The answer to this question cannot be found in the mind, in our thoughts or feelings which come and go. They are unstable. They can’t tell us who we really are deep down.
This is what I have understood with time and in my own experience. As a part of my culture and mentality, I believed I was the “angry and the spoiled child” of my home for many years because this is what I was told continuously by my family members.
Then I thought I was my good grades and education. I was a very good student at university and took pride in that. I thought for many years I was so good because my grades were good. Then I started my first career as a journalist. I very quickly became a well known journalist. I began to believe and think this was what I was—my career—or should I say my “brilliant” career as a popular journalist.
A few years later, as all these things faded away, I felt empty. This is when I started a new career to derive a new sense of self, so it could again become who I thought I was—a talented person with many skills, a spoiled and irritating person, but just as good my grades.
When the second career failed to give me any sense of self within a year (which was something I didn’t expect), I suddenly felt like my whole world had collapsed once and for all.
I have had difficult periods during all these years of education, good grades and two careers but I somehow managed to cling to them and keep hoping they would make me happy and find who I was.
When they all failed and with them all my previous relationships one by one (the hardest part for me has been the collapse of my romantic relationships one by one), I truly felt like I was going to die.
Everything inside and around me was dying. It was disappearing from my life day by day. I found myself totally empty for days and months together. I felt (still feel at some point) my whole life had come to an end, or as I see it now a chapter of my previous 32 years of life had come to an end.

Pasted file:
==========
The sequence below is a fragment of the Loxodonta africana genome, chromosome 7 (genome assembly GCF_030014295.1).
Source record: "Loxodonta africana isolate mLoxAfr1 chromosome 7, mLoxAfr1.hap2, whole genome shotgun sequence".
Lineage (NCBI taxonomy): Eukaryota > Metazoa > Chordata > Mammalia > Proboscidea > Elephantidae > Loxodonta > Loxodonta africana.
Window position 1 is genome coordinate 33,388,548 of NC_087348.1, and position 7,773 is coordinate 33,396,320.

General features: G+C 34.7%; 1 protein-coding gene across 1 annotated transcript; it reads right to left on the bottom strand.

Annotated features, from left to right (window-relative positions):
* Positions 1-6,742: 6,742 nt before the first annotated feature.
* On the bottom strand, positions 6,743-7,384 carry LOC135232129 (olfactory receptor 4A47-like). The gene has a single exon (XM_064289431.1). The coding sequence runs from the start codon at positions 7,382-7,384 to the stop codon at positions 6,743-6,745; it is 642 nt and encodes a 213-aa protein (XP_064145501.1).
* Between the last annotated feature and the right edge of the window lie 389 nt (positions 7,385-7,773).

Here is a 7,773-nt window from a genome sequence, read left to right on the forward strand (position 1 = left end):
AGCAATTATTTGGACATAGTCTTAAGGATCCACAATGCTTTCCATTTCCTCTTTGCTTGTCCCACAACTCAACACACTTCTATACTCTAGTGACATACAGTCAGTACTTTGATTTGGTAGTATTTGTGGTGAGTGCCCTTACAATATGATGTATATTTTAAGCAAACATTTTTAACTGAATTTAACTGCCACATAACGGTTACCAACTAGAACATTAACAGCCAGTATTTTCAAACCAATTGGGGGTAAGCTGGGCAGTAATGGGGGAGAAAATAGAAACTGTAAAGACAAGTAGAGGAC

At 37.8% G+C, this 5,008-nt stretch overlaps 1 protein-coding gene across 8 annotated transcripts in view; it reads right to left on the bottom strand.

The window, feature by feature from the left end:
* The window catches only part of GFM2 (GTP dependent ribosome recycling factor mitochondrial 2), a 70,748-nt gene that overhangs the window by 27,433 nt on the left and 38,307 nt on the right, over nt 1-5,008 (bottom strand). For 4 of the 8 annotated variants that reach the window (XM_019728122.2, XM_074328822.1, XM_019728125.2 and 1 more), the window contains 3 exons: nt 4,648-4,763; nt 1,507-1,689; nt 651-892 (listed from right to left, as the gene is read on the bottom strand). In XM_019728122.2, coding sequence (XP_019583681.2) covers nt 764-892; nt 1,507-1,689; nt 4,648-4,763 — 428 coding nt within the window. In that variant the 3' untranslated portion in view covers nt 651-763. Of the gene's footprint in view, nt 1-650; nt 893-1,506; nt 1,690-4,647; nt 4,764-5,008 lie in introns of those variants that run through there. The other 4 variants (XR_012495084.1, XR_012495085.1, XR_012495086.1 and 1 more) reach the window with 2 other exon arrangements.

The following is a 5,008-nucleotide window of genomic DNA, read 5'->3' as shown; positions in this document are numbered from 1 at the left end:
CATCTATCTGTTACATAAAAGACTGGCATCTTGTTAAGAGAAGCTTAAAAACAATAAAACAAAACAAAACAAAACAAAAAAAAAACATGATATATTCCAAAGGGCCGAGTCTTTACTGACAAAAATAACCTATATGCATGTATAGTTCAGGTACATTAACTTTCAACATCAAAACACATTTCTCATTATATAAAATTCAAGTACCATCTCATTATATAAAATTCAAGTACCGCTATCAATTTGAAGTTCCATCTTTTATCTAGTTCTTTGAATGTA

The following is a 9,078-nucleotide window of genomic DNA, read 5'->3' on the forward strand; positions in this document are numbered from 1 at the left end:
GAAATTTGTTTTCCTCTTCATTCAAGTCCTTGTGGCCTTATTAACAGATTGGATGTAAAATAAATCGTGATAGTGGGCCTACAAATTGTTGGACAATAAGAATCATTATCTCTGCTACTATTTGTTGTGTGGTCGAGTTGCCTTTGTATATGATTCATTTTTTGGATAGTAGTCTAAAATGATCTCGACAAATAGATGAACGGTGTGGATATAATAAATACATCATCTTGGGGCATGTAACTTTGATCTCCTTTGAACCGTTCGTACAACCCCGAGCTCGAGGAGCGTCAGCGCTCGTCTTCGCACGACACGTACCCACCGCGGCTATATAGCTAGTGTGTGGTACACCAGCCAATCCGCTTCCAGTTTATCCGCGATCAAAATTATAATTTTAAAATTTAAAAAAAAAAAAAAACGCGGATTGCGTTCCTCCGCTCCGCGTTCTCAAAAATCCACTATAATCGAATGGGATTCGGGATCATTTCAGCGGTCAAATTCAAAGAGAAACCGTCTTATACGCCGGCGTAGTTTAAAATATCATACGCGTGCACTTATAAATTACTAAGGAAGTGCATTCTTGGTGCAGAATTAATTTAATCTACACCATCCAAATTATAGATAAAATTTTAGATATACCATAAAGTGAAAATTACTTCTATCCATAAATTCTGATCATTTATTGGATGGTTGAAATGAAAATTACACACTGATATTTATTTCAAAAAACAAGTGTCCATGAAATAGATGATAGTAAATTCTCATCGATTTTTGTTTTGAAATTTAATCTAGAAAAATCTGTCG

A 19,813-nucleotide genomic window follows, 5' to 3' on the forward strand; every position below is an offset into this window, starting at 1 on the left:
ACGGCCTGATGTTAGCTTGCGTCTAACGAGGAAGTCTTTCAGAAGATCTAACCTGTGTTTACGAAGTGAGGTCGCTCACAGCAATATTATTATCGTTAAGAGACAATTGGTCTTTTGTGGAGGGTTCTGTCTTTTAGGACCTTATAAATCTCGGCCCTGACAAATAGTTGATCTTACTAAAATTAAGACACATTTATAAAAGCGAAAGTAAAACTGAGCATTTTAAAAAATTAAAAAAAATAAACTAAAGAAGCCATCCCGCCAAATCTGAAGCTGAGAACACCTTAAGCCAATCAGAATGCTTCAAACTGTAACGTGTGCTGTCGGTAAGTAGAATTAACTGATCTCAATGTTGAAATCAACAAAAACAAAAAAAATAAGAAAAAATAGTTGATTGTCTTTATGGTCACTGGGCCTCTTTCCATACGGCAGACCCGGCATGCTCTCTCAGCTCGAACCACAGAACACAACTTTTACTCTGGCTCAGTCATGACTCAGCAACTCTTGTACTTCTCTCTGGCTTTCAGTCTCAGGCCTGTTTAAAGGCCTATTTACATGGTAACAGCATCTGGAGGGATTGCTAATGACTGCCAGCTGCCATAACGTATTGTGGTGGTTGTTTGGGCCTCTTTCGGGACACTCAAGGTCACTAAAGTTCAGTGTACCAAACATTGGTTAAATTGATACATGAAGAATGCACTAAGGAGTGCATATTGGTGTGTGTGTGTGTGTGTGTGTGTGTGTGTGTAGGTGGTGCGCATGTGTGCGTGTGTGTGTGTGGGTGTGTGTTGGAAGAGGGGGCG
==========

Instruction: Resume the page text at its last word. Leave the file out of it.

Endings are not easy at all, trust me. They feel like a sort of death, because that’s what they are.
As things, experiences, people and wrong perceptions start to fade away the inner becomes more and more chaotic. There comes a point when the inner ceases to exist altogether. You don’t have anyone or anything to cling to to derive your sense of self or to give you the answer to the question “Who am I”?
Nothing and no one works anymore for your sense of self. No one and nothing can give that to you. In other words you realize that nothing and no one can really “help” you to find yourself or to answer the “who am I” question. Nothing and no one, period.
Painful, yes, but true.
We all come to this point sooner or later in life. The hardest part of the journey back to yourself is that as the outer world starts to collapse, the inner collapses as well. Or should I say they start to shake in the same time and evaporate simultaneously?
When this crash happens there will be a great pain felt deep inside and suffering will surface in all its possible forms. Whatever you believed in or thought you were is not there anymore. It has left your inner house forever and now you feel like your home is without a roof, a door and a window.